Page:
BROOKSVILLE — The gap between what the county planned to spend this year and the revenue flowing into its coffers continues to widen.
The latest calculation for the shortfall: $3.1 million.
That's nearly double the estimate of $1.6 million just a few weeks ago.
Declining fee collections by the county tax collector and mandated contributions to a trust fund related to staff and retiree insurance coverage are responsible for most of the latest increase, according to George Zoettlein, director of the county's office of management and budget.
Whatever the source of the latest hit on the county's general fund budget, the staff has begun looking for ways for county government to further tighten its belt.
To County Administrator David Hamilton, the latest bad financial news drives home the need for the sweeping changes in county operations that the County Commission approved last week. Since his arrival in March 2008, Hamilton has talked about his plans to shrink government and focus county staff on efficiency and customer service — what he refers to as "changing the culture.''
A key part of that goal, Hamilton's plan to reorganize the structure of county government, won unanimous support on Tuesday. He took the previous 24 divisions of government and boiled them down to eight. To demonstrate how unwieldy the old setup was, Hamilton noted that last summer during a staff meeting, it took nearly an hour for every manager to introduce themselves.
While the reorganization doesn't come with a precise figure on savings, there are several steps being taken in concert with the reorganization that will reduce staff and save money.
The first step will be for the county commissioners to consider an early separation program for county employees. Hamilton said that eligibility under the program, which is still being developed, would be based on a particular salary level. The program would be available for a set period of time.
Once employees who choose to leave are gone, open positions will be considered, and decisions will be made about how to re-adjust the county staff to fill the county's needs.
The new structure is also supposed to ease the county into consolidating services, such as information technology, that had been handled independently in several departments in the past. At the same time, the county is also looking to expand partnerships with the city of Brooksville and the Hernando School Board.
Hamilton told commissioners last week that more recommendations will come "as we seek to size the organization to reflect the resources we are left to deal with in the declining economy.''
He said he was no fan of a massive employee cut, as some counties have resorted to, in order to balance the budget. That has too big an impact on services, he said.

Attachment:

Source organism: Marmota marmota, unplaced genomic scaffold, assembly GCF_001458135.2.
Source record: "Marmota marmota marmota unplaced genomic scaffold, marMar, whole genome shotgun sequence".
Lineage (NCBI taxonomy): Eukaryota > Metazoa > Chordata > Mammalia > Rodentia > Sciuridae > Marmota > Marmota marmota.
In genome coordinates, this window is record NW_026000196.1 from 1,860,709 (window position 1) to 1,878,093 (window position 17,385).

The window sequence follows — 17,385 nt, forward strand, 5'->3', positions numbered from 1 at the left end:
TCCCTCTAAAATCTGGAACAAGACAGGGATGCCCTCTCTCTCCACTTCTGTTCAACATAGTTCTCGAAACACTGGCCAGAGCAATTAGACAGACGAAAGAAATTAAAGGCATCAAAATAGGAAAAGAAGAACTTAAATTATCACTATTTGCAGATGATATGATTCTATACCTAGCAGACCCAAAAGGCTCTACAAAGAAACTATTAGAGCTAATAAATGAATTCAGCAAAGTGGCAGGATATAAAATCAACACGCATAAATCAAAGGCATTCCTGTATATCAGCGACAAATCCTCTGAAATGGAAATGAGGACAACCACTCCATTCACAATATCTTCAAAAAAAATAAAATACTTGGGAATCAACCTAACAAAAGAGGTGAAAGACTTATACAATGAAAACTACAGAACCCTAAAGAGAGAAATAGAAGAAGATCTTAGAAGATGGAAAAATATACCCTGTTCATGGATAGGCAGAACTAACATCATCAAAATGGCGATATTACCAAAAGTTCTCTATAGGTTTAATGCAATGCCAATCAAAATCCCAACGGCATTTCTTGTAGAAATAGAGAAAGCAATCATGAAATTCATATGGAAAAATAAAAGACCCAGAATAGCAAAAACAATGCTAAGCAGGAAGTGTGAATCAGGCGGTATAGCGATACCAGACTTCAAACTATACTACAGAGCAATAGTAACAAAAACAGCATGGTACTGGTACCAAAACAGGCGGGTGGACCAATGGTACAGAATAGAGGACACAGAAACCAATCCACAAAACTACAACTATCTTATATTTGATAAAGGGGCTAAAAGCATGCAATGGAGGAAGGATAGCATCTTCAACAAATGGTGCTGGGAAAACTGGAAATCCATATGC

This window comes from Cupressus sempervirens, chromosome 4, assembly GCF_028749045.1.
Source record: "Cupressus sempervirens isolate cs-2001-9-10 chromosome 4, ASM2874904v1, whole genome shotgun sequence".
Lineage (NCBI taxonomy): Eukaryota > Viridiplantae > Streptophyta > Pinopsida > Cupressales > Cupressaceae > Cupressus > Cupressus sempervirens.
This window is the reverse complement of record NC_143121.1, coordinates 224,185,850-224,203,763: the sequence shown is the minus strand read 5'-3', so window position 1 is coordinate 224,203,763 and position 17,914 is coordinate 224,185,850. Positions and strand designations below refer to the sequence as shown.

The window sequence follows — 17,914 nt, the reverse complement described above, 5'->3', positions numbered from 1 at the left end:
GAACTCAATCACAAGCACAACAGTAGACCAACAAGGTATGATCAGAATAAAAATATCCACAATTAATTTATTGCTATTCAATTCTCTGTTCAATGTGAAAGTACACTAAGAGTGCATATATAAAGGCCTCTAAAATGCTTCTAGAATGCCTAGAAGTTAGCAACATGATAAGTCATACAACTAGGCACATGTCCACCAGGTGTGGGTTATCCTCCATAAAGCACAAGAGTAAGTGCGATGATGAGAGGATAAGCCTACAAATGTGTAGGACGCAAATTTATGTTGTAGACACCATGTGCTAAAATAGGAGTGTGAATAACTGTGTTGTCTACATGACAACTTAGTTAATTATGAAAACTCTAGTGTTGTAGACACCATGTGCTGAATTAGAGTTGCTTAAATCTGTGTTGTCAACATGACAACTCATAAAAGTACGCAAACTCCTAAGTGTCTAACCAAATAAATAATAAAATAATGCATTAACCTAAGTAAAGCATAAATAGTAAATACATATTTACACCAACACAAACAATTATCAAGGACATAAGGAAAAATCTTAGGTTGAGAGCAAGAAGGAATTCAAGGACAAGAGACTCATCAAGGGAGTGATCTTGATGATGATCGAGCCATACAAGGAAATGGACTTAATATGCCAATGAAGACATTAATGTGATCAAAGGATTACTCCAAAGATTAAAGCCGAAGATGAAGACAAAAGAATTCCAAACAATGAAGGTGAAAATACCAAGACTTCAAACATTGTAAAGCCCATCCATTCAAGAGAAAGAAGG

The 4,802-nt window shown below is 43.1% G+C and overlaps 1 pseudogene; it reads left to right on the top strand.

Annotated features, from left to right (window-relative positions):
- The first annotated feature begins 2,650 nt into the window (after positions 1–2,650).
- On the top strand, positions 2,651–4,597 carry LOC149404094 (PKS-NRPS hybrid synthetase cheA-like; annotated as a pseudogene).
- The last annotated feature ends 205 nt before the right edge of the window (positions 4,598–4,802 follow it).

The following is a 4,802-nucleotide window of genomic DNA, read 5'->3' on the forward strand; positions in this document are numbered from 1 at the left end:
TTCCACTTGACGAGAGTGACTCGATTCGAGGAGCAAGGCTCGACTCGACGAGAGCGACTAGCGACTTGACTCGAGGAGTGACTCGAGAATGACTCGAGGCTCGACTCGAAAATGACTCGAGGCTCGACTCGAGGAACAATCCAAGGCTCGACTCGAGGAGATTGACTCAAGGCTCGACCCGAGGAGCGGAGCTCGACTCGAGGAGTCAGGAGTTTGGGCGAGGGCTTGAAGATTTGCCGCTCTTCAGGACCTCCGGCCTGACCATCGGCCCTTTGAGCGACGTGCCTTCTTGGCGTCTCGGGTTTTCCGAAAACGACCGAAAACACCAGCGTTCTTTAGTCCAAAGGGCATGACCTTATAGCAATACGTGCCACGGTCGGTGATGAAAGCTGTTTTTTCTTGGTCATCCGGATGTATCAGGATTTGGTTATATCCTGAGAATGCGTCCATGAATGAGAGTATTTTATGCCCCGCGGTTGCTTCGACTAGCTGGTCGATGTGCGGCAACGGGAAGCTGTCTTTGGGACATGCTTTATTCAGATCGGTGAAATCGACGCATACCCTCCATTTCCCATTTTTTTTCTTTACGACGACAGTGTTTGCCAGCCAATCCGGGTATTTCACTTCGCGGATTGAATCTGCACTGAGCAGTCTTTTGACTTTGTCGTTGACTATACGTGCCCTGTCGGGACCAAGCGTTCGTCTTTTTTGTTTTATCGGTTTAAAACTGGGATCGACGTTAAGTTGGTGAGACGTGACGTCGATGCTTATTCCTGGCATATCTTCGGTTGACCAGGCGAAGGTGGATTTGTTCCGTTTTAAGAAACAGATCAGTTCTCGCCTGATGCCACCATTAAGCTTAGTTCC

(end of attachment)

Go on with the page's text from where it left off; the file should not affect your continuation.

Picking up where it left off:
"We're trying to lower our altitude without losing our flight plan,'' Hamilton said.
The other key component of the new structure is that the eight division directors — along with Hamilton, Deputy County Administrator Larry Jennings, and the county's elected constitutional officers — will form a county leadership team.
The team will meet every other week to discuss important issues, ranging from the monetary shortfall and downsizing the staff to examining jail costs and finding a solution to the county's limerock road issues.
"These are all very complex and complicated issues in an organization like we have that serves so many people,'' Hamilton told commissioners last week. "But we feel that this configuration provides us the best opportunity to provide you the best available information from your staff to work together cooperatively with county board in policy deliberation and policy options.''
Hamilton sees the leadership team as the group that will take a big-picture look at key issues facing the county.
"Although management is important, it is only one component of leadership,'' Hamilton wrote in a memo to commissioners. "In essence, management is your bottom line dealing with budgets, staffing and the like while leadership is your top line dealing with strategic planning based on emerging issues identified through broadly shared information.''
As much as the new leadership team will be dealing with higher-level issues, in the other major policy shift approved last week the commissioners are going to find themselves dealing with more of the nuts and bolts of county operations.
The commission on Tuesday approved the formation of two standing committees. One will discuss issues related to budget and finance, and the other business and economic development. Each will meet once a month on Tuesdays, in place of full commission meetings.
Two members of each committee will be commissioners, and three will be residents. Commission Chairman Dave Russell has said he would like to be an ex-officio member of each committee.
Already, commissioners have assigned items to be discussed by the committees, including the future of the county's public transit service and whether the county should continue its tuition reimbursement benefit to employees.
Hamilton has said that the value of the standing committees is to get the county's policymakers — the commissioners — deeper into the operation of the county.
He knows he is juggling many tasks at once: changing the way the county is structured, changing the way the commission will do its business, downsizing the county staff and changing the culture of the organization.
"From any business model,'' he said, "you don't do all these things simultaneously.''
But Hamilton said the whirlwind of activity is necessary to meet the current revenue challenges, while continuing to provide needed government services.
"We have got to rethink what we're doing with the money we have,'' he said.
Barbara Behrendt can be reached at email@example.com or (352) 848-1434.